Member of Glendale City Council: “We can carry out different programs by cooperating with Armenia”

Hayern Aysor’s correspondent talked about the mission, as well as the past and future programs and activities of Glendale City Council with member of Glendale City Council Vartan Gharpetian.

Hayern Aysor: Mr. Gharpetian, what had you achieved before becoming a member of Glendale City Council?

Vartan Gharpetian: I became a member of Glendale City Council by struggling and working hard every day. My family and I have always been active in the community. Since 2003, I have been a member of different commissions of Glendale City Council, like the Planning Commission, which decides on and allows the construction of any structure or building in Glendale. I have also served as a member of the Historic Preservation Commission, which has the right to prohibit the destruction and modification of historic buildings.

I must also add that members of the city council are elected once every four years. I have run in the elections three times before being elected a member of Glendale City Council.

Hayern Aysor: Mr. Gharpetian, let’s talk about the programs and projects of Glendale City Council. You have a main strategy for those programs and projects.

The main strategy is to make every effort to improve the quality of life of everyone. Of course, the Armenians of Glendale also benefit from all that.

When I was elected a member of Glendale City Council, the first issue that I raised was the issue of apartment rents for senior citizens. The monthly rents rose, and they can’t afford it. We pursued the solution of the problem and are now building 80 apartments that will be provided to them at more affordable prices.

We are building soccer fields for the youth in parks and schoolyards and have provided nearly $10,000,000 dollars for the construction of soccer fields alone. We are building parks for their leisure. The construction of parking lots was also a major issue. We will be building three suitable parking lots so that people don’t face any problems with parking.

Hayern Aysor: The establishment of an Armenian American Museum in Glendale is a major achievement for the Armenian community. Governor of California Jerry Brown has appropriated $1 million dollars from the 2016-17 Budget of California for construction of the museum. How is the construction going?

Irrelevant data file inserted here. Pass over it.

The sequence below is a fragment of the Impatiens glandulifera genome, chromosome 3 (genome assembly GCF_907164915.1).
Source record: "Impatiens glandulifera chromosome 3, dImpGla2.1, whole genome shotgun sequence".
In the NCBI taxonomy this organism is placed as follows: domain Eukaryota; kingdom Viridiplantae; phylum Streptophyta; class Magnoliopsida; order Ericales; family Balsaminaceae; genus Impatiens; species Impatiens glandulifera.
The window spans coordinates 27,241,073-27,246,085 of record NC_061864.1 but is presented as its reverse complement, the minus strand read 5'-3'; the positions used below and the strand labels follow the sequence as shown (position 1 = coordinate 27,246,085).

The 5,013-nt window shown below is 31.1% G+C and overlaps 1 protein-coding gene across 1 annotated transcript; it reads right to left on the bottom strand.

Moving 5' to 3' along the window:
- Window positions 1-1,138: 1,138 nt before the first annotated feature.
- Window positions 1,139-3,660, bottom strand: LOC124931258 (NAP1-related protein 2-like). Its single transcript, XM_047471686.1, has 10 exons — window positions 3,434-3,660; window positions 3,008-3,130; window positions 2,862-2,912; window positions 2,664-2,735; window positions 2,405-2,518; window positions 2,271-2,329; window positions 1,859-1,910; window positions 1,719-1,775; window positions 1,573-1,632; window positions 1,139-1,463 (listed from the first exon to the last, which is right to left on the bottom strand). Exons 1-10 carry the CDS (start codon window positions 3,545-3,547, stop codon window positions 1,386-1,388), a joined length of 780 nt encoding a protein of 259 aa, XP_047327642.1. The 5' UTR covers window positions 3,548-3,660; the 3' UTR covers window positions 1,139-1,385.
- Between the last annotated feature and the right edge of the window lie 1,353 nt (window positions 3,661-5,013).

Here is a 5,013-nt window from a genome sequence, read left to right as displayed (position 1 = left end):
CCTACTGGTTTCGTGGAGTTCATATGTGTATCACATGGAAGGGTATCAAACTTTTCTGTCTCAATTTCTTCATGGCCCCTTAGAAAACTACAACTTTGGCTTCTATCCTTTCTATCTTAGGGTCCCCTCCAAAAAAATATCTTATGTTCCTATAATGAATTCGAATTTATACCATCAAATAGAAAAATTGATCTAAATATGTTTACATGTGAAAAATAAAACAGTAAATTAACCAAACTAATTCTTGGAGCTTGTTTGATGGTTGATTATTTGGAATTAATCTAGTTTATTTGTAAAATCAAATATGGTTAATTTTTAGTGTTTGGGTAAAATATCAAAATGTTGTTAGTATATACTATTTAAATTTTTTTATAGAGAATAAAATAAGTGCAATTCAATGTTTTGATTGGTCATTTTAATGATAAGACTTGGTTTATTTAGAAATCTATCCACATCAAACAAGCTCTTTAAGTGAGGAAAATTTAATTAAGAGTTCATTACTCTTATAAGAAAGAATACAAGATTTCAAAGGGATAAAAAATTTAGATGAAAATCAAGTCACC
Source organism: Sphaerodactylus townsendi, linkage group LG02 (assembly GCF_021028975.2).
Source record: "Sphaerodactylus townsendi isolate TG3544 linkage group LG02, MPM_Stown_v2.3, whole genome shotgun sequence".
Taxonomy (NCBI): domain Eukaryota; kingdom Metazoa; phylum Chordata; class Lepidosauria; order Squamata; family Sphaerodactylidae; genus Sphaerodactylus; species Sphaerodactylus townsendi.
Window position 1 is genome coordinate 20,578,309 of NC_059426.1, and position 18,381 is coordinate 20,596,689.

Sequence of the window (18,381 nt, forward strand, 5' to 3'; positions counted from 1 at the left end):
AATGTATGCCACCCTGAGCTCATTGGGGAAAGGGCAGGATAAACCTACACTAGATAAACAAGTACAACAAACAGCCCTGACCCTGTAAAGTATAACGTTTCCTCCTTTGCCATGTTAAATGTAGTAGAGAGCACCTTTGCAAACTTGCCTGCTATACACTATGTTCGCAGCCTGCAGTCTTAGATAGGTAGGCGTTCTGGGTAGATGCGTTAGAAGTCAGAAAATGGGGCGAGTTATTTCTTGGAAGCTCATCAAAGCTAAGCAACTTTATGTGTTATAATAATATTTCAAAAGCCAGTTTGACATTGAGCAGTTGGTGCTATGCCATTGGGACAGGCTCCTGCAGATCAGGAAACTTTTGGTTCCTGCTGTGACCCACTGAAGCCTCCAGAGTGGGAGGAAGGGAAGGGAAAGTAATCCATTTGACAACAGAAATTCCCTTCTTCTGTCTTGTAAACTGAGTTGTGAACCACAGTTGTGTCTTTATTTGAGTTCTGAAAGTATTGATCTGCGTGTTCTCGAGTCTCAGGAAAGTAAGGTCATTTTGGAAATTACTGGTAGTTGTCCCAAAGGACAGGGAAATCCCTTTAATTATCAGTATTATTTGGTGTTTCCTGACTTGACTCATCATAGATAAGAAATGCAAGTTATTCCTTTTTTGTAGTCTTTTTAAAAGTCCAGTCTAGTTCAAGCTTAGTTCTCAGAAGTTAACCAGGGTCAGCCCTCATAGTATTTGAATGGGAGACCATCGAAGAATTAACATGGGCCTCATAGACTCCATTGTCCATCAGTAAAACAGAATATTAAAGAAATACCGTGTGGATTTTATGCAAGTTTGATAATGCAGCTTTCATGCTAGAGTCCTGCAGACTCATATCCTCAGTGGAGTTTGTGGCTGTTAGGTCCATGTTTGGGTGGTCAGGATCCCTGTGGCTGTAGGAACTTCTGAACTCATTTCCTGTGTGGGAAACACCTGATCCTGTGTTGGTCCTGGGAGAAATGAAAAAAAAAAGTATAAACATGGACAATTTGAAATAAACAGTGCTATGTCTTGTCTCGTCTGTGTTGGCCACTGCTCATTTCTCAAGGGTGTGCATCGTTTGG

V. G.: Yes, it is going to be a major and historic event for the Armenian community of Glendale.

The building of the Armenian American Museum will house galleries, cultural and educational centers, a small theater and classrooms.

The 1.7 hectare museum will be surrounded by a beautiful garden, and a monument to the canonized martyrs of the Armenian Genocide will be erected next to Glendale Civic Auditorium and Glendale Community College.

The decision on construction of the museum was adopted based on the agreement that was signed between members of Glendale City Council and the Armenian Genocide Centennial Western USA Regional Committee on November 4, 2014.

I must also state that Glendale City Council has established a special commission in charge of regulating the current works, and we are in touch with the commission. They have one year to propose architectural plans and proposals for construction in the land parcel that has been allotted.

After that, if necessary, we will help them with advice so that everything turns out well.

We hope to announce the good news about the opening of the museum in three years.

Hayern Aysor: Are you the only Armenian member of Glendale City Council?

V. G.: No, there are three Armenian members. The council has a total of five members. The mayor changes every year. If we take a look at the history, it should be mentioned that, to this day, Glendale has had five mayors of Armenian descent. The first was Larry Zarian, followed by Raffi Manoukian, Bob Yousefian, Zareh Sinanyan and Ara Najarian.

I will most probably become the mayor of Glendale next year.